Maybe your license plates just came in and you wish to clean up your car’s appearance by removing those now-useless conduction stickers. Or did you wake up this morning and realize how tasteless those decals you had slapped on your windshield and/or windows from five years ago look and now want them gone? No judgment on those who like to attach stickers to their vehicle’s glass parts (although, I must say, they may impede your field of vision). This piece is just a simple guide on how to safely remove them, especially if they just won’t simply peel off cleanly.
The process of removing stickers from automotive glass isn’t rocket science, but let’s make sure safety is always considered. Never use kerosene, gasoline, thinner or any highly flammable/volatile substances to do the job. These liquids can also cause damage to rubber, plastic or paint.
Our market has an assortment of effective and affordable products that could easily help you remove even the stickiest of decals from glass. You can either order them online or visit a reputable automotive supply shop and just ask for a sticker-remover solution.
I’ve used a number of products like WD-40, Goo Gone and just about every single off-the-shelf item available here. They all seem to work pretty well, and you just need to follow some simple steps for a clean outcome. You’ll need:
- a couple of clean microfiber towels
- glass cleaner
- sticker or adhesive remover
- a plastic scraper or card
- a clean rag
Begin by cleaning the surface with glass cleaner, and wipe off until spotless and dry. This should eliminate abrasive dirt that can scratch the glass surface as you attempt to scrape off the sticker and the residual adhesive.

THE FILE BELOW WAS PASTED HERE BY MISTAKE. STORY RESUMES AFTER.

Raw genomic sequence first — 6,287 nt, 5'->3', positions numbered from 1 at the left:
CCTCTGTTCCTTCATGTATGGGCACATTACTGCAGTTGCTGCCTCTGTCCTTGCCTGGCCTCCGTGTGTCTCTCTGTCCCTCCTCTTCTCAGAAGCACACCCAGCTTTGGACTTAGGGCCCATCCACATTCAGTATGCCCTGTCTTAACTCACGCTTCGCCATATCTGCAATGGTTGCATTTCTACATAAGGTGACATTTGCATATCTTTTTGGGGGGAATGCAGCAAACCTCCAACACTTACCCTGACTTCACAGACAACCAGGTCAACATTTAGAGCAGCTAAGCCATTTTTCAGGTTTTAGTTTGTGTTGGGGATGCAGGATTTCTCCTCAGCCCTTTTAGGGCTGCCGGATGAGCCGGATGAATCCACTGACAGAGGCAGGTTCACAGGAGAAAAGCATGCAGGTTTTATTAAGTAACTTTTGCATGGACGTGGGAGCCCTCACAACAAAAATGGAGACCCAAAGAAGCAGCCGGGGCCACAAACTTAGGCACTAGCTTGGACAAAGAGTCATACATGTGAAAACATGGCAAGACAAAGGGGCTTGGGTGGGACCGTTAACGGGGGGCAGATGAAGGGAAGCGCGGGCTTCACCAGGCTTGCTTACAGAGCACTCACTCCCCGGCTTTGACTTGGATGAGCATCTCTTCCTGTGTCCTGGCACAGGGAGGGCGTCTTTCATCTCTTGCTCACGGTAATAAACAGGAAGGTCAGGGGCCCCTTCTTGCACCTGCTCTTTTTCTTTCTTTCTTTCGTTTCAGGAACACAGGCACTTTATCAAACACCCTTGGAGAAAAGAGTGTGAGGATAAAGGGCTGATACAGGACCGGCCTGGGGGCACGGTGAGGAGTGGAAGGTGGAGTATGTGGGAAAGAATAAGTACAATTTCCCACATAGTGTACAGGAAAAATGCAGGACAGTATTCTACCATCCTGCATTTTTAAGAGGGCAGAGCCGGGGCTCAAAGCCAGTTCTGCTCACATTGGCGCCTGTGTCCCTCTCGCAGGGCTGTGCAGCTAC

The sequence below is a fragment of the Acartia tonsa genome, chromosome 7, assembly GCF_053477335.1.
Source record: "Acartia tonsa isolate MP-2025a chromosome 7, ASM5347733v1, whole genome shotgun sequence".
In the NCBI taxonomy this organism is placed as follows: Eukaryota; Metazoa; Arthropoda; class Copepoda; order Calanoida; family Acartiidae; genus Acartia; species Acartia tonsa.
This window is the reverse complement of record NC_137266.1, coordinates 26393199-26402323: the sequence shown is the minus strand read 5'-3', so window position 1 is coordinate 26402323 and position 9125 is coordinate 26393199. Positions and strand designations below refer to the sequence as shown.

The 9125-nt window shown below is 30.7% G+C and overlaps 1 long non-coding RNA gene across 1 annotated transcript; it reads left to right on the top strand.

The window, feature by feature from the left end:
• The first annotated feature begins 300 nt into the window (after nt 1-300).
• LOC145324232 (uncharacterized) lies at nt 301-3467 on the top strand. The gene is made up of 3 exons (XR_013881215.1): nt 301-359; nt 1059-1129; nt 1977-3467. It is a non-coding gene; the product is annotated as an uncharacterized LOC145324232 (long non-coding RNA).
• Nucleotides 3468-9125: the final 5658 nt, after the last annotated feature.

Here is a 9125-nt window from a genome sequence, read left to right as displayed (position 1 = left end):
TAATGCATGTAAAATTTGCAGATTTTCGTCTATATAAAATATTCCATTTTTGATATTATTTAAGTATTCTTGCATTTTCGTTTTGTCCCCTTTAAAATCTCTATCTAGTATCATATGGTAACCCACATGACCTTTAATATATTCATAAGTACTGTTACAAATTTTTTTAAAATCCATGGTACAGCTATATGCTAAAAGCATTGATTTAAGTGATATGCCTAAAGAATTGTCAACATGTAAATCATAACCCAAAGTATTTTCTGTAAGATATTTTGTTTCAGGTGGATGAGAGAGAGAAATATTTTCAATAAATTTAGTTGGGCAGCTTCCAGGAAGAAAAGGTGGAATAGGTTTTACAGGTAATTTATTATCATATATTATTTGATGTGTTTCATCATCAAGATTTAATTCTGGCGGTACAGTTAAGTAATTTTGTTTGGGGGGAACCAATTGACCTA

At first, you can try peeling off the label with your fingernail or scraper. However, older stickers can prove to be much more difficult with this typical approach. The next step is to spray the sticker-remover solution on and directly around the sticker. Let the product work for you by letting it soak the sticker for a minute or two. Use a clean rag to wipe off excess solution dripping down the glass panel, or just place it at the base (if possible) to catch drippings.
After the solution has begun to do its thing, you can now start scraping away with a plastic scraper. If the adhesive is stubborn, keep pushing bit by bit. Feel free to add more solution as you move along. For safety reasons and to avoid damaging the glass, I don’t recommend using a razor blade (even though some detailers use it). I’ve seen quite a few mishaps already with someone either getting hurt or accidentally scratching the glass itself.
If budget is really tight, you can try a solution of dishwashing liquid diluted in warm distilled water (one part soap and 10 parts water). Then just follow the above method.
Once the sticker and the residual adhesive have been completely removed, spray the area with glass cleaner and wipe until squeaky clean. There’s nothing quite as satisfying as seeing sticker-free windshields and windows.